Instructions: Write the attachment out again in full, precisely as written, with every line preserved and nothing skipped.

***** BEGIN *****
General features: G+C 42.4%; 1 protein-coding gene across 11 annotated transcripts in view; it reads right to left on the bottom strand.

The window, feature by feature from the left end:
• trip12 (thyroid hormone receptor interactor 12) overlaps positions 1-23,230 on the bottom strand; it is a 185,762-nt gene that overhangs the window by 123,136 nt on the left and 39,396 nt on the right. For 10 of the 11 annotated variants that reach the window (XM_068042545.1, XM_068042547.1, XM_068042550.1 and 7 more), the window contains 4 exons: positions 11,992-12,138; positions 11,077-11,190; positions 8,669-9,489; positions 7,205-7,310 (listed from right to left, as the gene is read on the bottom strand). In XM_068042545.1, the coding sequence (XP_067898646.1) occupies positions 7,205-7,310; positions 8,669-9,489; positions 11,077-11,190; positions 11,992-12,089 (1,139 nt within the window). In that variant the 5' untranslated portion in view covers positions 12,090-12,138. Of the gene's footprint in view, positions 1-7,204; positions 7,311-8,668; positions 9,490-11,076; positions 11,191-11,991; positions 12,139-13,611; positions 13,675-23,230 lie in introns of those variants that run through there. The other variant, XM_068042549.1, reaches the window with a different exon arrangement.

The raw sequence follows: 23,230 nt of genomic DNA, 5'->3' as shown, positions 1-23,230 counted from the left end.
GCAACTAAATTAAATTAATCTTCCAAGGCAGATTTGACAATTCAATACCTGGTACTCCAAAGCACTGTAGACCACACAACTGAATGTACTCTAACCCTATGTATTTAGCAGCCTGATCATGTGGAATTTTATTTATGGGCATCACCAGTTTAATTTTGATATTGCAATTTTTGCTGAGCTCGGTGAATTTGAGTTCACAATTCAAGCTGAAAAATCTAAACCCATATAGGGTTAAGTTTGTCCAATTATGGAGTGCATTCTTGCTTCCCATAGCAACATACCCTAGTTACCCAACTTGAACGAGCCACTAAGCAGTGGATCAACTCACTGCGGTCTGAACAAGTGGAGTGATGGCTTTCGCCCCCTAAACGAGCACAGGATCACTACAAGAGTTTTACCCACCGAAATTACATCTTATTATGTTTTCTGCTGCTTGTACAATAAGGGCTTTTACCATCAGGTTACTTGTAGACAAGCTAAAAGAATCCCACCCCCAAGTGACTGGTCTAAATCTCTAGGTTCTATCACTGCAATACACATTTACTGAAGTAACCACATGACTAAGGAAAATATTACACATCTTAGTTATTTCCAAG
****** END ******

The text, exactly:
General features: G+C 42.4%; 1 protein-coding gene across 11 annotated transcripts in view; it reads right to left on the bottom strand.

The window, feature by feature from the left end:
• trip12 (thyroid hormone receptor interactor 12) overlaps positions 1-23,230 on the bottom strand; it is a 185,762-nt gene that overhangs the window by 123,136 nt on the left and 39,396 nt on the right. For 10 of the 11 annotated variants that reach the window (XM_068042545.1, XM_068042547.1, XM_068042550.1 and 7 more), the window contains 4 exons: positions 11,992-12,138; positions 11,077-11,190; positions 8,669-9,489; positions 7,205-7,310 (listed from right to left, as the gene is read on the bottom strand). In XM_068042545.1, the coding sequence (XP_067898646.1) occupies positions 7,205-7,310; positions 8,669-9,489; positions 11,077-11,190; positions 11,992-12,089 (1,139 nt within the window). In that variant the 5' untranslated portion in view covers positions 12,090-12,138. Of the gene's footprint in view, positions 1-7,204; positions 7,311-8,668; positions 9,490-11,076; positions 11,191-11,991; positions 12,139-13,611; positions 13,675-23,230 lie in introns of those variants that run through there. The other variant, XM_068042549.1, reaches the window with a different exon arrangement.

The raw sequence follows: 23,230 nt of genomic DNA, 5'->3' as shown, positions 1-23,230 counted from the left end.
GCAACTAAATTAAATTAATCTTCCAAGGCAGATTTGACAATTCAATACCTGGTACTCCAAAGCACTGTAGACCACACAACTGAATGTACTCTAACCCTATGTATTTAGCAGCCTGATCATGTGGAATTTTATTTATGGGCATCACCAGTTTAATTTTGATATTGCAATTTTTGCTGAGCTCGGTGAATTTGAGTTCACAATTCAAGCTGAAAAATCTAAACCCATATAGGGTTAAGTTTGTCCAATTATGGAGTGCATTCTTGCTTCCCATAGCAACATACCCTAGTTACCCAACTTGAACGAGCCACTAAGCAGTGGATCAACTCACTGCGGTCTGAACAAGTGGAGTGATGGCTTTCGCCCCCTAAACGAGCACAGGATCACTACAAGAGTTTTACCCACCGAAATTACATCTTATTATGTTTTCTGCTGCTTGTACAATAAGGGCTTTTACCATCAGGTTACTTGTAGACAAGCTAAAAGAATCCCACCCCCAAGTGACTGGTCTAAATCTCTAGGTTCTATCACTGCAATACACATTTACTGAAGTAACCACATGACTAAGGAAAATATTACACATCTTAGTTATTTCCAAG